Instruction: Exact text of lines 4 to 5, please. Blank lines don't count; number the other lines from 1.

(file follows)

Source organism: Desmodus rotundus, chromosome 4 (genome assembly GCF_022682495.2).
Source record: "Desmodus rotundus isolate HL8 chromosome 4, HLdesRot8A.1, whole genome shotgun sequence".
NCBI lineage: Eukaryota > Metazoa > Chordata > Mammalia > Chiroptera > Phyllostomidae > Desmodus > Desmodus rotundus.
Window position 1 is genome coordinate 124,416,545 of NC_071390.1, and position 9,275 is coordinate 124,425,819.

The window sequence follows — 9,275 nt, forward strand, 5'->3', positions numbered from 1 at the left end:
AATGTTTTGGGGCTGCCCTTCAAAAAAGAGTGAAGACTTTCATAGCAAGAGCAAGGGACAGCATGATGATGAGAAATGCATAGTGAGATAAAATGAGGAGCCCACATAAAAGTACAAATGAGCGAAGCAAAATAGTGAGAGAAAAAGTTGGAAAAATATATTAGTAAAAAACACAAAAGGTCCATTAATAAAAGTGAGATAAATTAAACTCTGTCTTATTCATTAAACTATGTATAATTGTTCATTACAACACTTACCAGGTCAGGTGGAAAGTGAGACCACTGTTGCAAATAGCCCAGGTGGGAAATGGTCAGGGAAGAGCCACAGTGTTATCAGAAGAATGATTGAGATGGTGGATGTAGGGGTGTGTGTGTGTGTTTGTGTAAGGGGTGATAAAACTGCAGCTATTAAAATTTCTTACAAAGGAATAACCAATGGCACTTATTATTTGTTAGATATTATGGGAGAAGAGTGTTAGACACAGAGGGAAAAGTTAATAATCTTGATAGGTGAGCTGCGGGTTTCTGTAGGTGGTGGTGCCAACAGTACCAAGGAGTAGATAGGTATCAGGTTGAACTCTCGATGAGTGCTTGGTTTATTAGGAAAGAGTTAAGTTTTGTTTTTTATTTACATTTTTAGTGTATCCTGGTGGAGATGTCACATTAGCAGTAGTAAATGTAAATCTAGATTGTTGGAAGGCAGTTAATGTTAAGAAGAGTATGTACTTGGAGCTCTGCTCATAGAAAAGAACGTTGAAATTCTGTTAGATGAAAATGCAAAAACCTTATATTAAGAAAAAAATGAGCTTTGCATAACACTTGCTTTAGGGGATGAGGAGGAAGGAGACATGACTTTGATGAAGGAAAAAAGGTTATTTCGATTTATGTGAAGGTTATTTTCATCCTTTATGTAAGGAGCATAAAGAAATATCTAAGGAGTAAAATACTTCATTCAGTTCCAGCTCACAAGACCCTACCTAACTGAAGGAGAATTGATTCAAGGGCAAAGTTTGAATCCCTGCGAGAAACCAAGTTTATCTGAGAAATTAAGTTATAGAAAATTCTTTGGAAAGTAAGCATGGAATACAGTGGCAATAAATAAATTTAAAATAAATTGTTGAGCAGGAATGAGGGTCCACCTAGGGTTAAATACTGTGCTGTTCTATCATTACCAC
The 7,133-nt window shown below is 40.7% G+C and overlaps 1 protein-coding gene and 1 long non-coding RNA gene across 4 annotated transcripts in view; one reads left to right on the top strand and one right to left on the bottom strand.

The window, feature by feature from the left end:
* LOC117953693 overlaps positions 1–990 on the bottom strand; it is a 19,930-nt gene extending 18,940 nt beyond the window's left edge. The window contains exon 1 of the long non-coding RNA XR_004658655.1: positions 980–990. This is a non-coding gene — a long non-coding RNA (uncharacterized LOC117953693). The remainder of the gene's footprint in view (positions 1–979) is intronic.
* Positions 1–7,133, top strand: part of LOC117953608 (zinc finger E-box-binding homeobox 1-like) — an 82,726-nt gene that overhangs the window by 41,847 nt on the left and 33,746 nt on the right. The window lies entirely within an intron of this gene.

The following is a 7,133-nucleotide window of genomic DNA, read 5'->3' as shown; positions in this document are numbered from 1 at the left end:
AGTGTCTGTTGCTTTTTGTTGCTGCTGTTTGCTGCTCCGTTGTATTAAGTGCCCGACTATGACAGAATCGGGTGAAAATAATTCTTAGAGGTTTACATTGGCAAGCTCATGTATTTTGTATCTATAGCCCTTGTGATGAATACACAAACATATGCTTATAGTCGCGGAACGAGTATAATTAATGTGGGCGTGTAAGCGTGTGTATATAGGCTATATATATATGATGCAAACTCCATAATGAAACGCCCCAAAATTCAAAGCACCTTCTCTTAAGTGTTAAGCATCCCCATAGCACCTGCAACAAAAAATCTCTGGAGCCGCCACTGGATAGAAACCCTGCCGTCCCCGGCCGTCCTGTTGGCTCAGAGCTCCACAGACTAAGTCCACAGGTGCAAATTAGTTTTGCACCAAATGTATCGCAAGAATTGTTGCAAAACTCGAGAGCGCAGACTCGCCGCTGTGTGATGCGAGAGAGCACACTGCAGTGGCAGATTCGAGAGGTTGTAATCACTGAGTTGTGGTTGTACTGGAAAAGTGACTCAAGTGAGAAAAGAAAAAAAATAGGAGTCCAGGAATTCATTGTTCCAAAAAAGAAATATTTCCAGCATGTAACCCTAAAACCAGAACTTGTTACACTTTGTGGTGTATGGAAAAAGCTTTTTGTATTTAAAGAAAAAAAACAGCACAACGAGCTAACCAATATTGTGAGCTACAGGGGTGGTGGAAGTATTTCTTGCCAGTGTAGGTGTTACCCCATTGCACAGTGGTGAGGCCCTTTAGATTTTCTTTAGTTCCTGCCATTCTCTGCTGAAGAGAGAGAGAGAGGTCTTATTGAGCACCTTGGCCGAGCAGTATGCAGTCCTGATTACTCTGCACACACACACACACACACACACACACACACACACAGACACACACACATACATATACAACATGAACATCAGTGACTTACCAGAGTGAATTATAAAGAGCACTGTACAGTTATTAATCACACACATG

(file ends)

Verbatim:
Window position 1 is genome coordinate 124,416,545 of NC_071390.1, and position 9,275 is coordinate 124,425,819.

The window sequence follows — 9,275 nt, forward strand, 5'->3', positions numbered from 1 at the left end: